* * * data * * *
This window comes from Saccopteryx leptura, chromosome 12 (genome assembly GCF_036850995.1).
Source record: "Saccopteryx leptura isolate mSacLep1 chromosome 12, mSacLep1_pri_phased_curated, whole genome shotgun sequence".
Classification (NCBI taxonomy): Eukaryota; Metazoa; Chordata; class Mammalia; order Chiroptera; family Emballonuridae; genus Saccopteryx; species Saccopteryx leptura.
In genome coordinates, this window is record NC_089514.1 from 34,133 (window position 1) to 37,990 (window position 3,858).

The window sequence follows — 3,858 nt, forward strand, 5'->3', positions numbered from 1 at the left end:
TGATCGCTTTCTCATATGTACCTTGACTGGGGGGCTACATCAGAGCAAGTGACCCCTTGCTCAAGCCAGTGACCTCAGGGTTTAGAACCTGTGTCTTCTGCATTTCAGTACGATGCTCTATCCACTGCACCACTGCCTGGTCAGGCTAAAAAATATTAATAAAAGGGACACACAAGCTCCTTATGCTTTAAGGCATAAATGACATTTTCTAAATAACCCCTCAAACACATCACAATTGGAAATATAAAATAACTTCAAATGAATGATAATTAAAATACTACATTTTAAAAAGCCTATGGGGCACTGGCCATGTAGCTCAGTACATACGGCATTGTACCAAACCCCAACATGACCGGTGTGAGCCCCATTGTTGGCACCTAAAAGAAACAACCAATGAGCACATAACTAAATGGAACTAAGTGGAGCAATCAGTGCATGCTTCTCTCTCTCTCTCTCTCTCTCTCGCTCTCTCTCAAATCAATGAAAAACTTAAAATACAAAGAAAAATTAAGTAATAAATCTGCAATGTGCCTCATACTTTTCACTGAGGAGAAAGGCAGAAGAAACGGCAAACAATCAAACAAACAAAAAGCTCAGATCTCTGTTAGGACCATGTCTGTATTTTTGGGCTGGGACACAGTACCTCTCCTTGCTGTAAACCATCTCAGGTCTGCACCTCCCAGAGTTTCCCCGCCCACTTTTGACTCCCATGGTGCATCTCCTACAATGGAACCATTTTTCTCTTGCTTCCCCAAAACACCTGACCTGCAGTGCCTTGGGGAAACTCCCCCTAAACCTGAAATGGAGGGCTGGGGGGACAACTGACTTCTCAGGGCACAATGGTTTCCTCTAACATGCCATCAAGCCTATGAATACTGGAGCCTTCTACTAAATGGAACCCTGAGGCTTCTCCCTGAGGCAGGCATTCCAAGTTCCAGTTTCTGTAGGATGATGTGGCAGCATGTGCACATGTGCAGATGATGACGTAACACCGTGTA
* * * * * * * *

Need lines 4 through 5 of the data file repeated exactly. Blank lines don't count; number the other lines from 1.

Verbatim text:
In genome coordinates, this window is record NC_089514.1 from 34,133 (window position 1) to 37,990 (window position 3,858).

The window sequence follows — 3,858 nt, forward strand, 5'->3', positions numbered from 1 at the left end: